Those words herald today's introduction of two new Big Bertha drivers. The two new clubs complete a trio of fitting options with last month's Big Bertha V-Series. While the lightweight, aerodynamic V-Series is aimed at enhancing clubhead speed, the new Big Bertha Alpha 815 and Alpha 815 Double Black Diamond (in stores Nov. 14) focus on spin reduction and forgiveness. The new introductions, each of which features two settings of vertical center of gravity positions come 10 months after the company unveiled the Big Bertha Alpha, its first driver to feature independent adjustability of vertical center of gravity, as well as loft and lie.
Both Big Bertha Alpha 815 and Alpha 815 DD feature lightweight composite crowns, the central core weight that can be flipped in a low or mid center of gravity position (the "gravity core"), heel and toe adjustable weights, an adjustable hosel and a revised face design that saves additional weight. In the Alpha 815 ($450; 9, 10.5 12 degrees), the weight is saved to provide lower spin and improved off-center hit stability compared to last December's Big Bertha Alpha.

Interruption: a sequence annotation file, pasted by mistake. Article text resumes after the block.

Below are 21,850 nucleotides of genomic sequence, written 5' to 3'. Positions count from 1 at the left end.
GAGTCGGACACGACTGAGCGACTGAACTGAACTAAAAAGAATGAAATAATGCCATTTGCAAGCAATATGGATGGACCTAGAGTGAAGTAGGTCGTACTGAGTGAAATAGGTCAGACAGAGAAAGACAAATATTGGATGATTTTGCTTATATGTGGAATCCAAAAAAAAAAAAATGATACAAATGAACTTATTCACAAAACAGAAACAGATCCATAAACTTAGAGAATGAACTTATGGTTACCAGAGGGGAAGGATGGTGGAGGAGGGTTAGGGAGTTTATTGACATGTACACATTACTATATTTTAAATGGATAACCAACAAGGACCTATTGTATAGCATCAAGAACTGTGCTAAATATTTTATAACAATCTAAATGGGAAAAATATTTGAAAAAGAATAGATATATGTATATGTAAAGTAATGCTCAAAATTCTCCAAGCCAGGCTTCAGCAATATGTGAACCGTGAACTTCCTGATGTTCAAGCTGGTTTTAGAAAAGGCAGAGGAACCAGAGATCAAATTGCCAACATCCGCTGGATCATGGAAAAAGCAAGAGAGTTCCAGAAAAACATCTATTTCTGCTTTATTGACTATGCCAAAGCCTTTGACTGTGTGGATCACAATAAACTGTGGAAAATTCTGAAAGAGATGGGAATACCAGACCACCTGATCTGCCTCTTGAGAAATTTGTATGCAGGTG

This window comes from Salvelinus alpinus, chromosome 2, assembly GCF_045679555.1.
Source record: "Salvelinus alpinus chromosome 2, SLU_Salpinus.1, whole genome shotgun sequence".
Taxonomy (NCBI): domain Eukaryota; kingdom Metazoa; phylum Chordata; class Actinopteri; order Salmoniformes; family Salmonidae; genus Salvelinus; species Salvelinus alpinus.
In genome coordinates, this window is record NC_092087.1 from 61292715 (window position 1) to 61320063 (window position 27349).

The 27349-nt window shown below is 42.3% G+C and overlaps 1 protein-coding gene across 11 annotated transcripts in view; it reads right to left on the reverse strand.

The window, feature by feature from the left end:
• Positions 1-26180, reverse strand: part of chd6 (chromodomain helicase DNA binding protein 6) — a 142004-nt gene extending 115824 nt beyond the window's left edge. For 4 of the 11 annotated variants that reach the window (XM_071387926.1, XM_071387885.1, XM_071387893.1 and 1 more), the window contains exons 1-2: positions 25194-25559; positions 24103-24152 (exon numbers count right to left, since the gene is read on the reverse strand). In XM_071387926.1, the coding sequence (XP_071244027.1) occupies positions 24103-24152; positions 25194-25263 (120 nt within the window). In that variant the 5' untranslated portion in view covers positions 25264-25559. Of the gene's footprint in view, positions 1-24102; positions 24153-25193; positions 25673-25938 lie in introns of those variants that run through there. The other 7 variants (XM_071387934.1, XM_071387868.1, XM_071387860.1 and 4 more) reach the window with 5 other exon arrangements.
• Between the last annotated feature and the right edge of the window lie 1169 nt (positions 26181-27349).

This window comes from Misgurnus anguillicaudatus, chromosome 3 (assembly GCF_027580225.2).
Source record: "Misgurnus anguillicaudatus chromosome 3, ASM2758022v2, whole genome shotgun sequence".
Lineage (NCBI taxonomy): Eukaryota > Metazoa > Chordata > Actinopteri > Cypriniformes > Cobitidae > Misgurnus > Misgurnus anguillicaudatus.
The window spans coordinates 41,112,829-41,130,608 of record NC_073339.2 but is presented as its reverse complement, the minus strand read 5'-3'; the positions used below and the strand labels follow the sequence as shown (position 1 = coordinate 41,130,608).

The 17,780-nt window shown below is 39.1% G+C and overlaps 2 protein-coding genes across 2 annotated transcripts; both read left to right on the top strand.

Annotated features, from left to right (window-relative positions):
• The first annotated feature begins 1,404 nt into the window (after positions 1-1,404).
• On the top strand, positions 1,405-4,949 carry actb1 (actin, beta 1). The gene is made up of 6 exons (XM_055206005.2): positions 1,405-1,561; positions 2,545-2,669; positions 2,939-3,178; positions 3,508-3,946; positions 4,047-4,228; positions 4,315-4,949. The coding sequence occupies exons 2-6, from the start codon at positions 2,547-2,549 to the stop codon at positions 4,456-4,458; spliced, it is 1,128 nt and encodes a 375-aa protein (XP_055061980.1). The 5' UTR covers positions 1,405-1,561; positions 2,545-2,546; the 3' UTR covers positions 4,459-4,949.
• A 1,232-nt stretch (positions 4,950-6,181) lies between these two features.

When Callaway introduced its Big Bertha driver last December, it stressed forgiveness with a movable weight that slid to various degrees of draw and fade bias. It also debuted the Big Bertha Alpha, whose adjustable vertical center of gravity could alter spin rate by some 300 revolutions per minute depending on whether the core was positioned with its heavy end in the top or bottom position. But it was somewhat less forgiving, featuring a lower moment of inertia, or stability on off-center hits. Fast forward to today and the new Big Bertha Alpha 815 promises to do both. Meanwhile, the Big Bertha Alpha 815 Double Black Diamond, as its name implies, is geared to more elite, higher swing speed golfers. Its emphasis is on extreme spin reduction. The Alpha 815 utilizes eight materials (including titanium, stainless steel, tungsten, aluminum, ABS thermoplastic, and the company's trademark "forged composite" carbon fiber material) and has a lighter swingweight and overall club weight than the original Alpha along with slightly more draw bias. Also different is the head size—460cc compared to 430cc on last year's model. The gravity core (which produces more spin in the "up" position and less when the end with more weight is in the "down" position) is identical to the original. The most intriguing parts of the club, however, are the rib structures that connect from the face to the sole and the crown. "The combination of those ribs plus a thinner overall structure in the area around the face in addition to the composite crown makes the club lighter than it was before," says Hocknell. "We have used that weight [between 5 and 6 grams] elsewhere to stretch the body in order to improve the forgiveness of the club." Hocknell went on to say that the face (which is .005 to .006 of an inch thinner on average) was designed to improve specific areas, noting that the center of the face already was at the limit and that the area near the sole of the driver is already flexible so there was no need to make it more so. Instead, Callaway engineers used internal ribs in the crown and sole to better control the flexibility of the boundary areas of the face while creating more ball speed by boosting face deflection. The company calls it RMOTO for "rib motion control"—in short, a more efficient transfer of energy to the ball while using up less weight in the face. That weight is then redistributed for more off-center hit stability than last year's Big Bertha Alpha. The adjustability of the Alpha 815 expands beyond the gravity core with adjustable heel and toe weights (1 gram and 7 grams) as well as an adjustable hosel with settings ranging from minus 1 degree loft to plus 2 degrees loft, as well as draw and neutral lie angle settings. There's also been an upgrade in the area of shaft selection as well. In addition to the stock Fujikura Speeder Motore 565, there are 13 additional premium shafts available at no upcharge from the $450 street price. The Alphja 815 DD ($500, with two lofts: 9 and 10.5 degrees) version boasts most of the same attributes as the Alpha 815, but with a smaller clubhead footprint with a deeper, more open face angle and a taller gravity core that provides a larger spin difference. Furthering Callaway's claim of a "extreme low spin driver" is that weight savings of 3 grams from the face were used to lower the CG to further lessen spin. The adjustable hosel is the same as the Alpha 815, with the movable weights of 1 gram and 5 grams. Both drivers will be available in golf stores in November.